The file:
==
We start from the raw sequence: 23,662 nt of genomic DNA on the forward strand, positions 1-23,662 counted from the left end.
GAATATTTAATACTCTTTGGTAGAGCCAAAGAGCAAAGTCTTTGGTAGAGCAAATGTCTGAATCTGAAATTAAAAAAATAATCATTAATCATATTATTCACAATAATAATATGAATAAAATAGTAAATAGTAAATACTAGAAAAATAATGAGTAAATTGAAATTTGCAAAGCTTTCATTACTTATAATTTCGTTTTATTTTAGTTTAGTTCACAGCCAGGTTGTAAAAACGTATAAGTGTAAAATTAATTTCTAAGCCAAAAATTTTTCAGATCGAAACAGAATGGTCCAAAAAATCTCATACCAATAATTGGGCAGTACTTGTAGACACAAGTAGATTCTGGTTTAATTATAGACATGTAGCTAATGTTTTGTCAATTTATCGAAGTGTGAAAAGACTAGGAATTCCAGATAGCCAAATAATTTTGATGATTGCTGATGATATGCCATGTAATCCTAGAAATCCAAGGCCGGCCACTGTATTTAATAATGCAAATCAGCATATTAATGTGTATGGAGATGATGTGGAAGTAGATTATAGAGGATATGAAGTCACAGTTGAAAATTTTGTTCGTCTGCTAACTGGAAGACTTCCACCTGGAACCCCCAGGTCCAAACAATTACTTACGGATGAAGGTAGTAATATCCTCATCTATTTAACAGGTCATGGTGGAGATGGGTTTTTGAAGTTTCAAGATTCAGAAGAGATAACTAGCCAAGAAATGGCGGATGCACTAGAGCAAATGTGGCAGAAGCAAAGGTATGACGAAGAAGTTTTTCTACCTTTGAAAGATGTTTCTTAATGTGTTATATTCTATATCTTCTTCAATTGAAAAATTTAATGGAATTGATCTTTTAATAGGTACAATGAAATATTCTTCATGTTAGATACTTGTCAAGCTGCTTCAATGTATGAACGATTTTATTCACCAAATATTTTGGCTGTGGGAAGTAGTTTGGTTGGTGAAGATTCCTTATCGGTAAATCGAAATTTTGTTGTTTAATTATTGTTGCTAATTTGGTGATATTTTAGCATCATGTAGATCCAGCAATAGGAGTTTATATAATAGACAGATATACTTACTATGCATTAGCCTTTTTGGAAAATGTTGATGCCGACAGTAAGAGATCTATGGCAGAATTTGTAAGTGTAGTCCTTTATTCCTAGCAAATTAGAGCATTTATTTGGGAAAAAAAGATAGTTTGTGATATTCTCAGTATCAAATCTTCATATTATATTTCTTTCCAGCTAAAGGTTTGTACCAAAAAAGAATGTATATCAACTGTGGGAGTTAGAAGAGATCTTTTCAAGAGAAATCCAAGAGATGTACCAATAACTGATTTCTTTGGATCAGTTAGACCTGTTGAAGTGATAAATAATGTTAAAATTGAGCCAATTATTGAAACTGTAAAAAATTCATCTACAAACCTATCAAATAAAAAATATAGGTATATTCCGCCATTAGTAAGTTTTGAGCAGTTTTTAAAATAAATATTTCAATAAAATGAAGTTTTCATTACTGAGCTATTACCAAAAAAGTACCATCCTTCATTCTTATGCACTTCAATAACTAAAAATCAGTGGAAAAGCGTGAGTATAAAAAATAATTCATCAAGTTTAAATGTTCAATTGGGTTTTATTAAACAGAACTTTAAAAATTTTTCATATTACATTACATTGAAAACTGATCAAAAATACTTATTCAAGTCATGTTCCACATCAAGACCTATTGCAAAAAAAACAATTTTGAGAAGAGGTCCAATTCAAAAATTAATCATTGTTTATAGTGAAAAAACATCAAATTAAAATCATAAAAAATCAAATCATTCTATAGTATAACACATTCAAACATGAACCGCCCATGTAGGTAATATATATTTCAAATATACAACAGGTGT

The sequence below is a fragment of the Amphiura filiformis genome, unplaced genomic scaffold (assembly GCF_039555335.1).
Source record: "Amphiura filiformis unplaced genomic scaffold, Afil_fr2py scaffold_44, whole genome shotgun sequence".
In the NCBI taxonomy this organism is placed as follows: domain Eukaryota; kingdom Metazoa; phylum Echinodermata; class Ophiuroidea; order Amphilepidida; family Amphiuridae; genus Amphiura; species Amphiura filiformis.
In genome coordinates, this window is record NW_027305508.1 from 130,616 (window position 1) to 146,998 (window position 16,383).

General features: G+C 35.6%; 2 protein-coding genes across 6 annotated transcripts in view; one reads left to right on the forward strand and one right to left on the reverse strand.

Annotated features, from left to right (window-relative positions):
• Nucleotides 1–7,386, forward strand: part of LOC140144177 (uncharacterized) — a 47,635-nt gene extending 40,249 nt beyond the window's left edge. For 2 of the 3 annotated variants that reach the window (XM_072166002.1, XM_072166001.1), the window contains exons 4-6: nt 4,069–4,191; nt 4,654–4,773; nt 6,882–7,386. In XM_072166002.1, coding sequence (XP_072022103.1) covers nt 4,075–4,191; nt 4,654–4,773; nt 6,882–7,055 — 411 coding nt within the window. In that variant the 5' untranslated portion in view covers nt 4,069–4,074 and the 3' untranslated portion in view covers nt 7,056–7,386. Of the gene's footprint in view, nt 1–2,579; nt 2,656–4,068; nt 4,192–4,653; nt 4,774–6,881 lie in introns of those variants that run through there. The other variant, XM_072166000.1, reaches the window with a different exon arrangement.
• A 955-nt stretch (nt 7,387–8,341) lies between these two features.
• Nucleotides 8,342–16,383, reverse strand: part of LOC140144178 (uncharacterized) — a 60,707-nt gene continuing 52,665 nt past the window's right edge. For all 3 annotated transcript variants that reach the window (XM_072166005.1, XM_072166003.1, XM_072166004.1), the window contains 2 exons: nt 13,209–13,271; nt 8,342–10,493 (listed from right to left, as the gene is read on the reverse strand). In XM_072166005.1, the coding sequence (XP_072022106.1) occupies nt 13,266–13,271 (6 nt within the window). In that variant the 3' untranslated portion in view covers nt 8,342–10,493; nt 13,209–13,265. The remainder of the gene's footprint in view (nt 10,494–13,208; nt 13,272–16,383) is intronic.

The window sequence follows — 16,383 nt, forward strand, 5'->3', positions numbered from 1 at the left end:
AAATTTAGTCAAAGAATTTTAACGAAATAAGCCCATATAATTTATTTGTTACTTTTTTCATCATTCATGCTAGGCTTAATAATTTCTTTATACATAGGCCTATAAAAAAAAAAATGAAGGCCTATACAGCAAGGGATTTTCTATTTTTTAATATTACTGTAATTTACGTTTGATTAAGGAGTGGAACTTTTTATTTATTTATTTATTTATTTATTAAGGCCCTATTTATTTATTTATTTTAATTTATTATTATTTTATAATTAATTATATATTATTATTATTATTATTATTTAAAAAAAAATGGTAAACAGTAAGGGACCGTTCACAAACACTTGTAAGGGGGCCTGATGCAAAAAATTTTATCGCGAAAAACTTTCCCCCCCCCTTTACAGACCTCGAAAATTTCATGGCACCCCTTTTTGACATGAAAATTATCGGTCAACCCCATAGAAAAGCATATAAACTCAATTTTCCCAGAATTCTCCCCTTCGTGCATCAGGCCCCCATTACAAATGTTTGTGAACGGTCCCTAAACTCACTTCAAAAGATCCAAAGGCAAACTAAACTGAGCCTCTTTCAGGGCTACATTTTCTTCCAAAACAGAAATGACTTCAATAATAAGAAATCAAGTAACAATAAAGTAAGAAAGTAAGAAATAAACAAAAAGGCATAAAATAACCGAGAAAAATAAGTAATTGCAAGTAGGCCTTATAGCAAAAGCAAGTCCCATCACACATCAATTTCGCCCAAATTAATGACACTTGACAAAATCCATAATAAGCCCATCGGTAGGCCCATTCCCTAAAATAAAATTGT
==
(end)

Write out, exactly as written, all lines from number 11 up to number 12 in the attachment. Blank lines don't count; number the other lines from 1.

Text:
• Nucleotides 8,342–16,383, reverse strand: part of LOC140144178 (uncharacterized) — a 60,707-nt gene continuing 52,665 nt past the window's right edge. For all 3 annotated transcript variants that reach the window (XM_072166005.1, XM_072166003.1, XM_072166004.1), the window contains 2 exons: nt 13,209–13,271; nt 8,342–10,493 (listed from right to left, as the gene is read on the reverse strand). In XM_072166005.1, the coding sequence (XP_072022106.1) occupies nt 13,266–13,271 (6 nt within the window). In that variant the 3' untranslated portion in view covers nt 8,342–10,493; nt 13,209–13,265. The remainder of the gene's footprint in view (nt 10,494–13,208; nt 13,272–16,383) is intronic.

The window sequence follows — 16,383 nt, forward strand, 5'->3', positions numbered from 1 at the left end: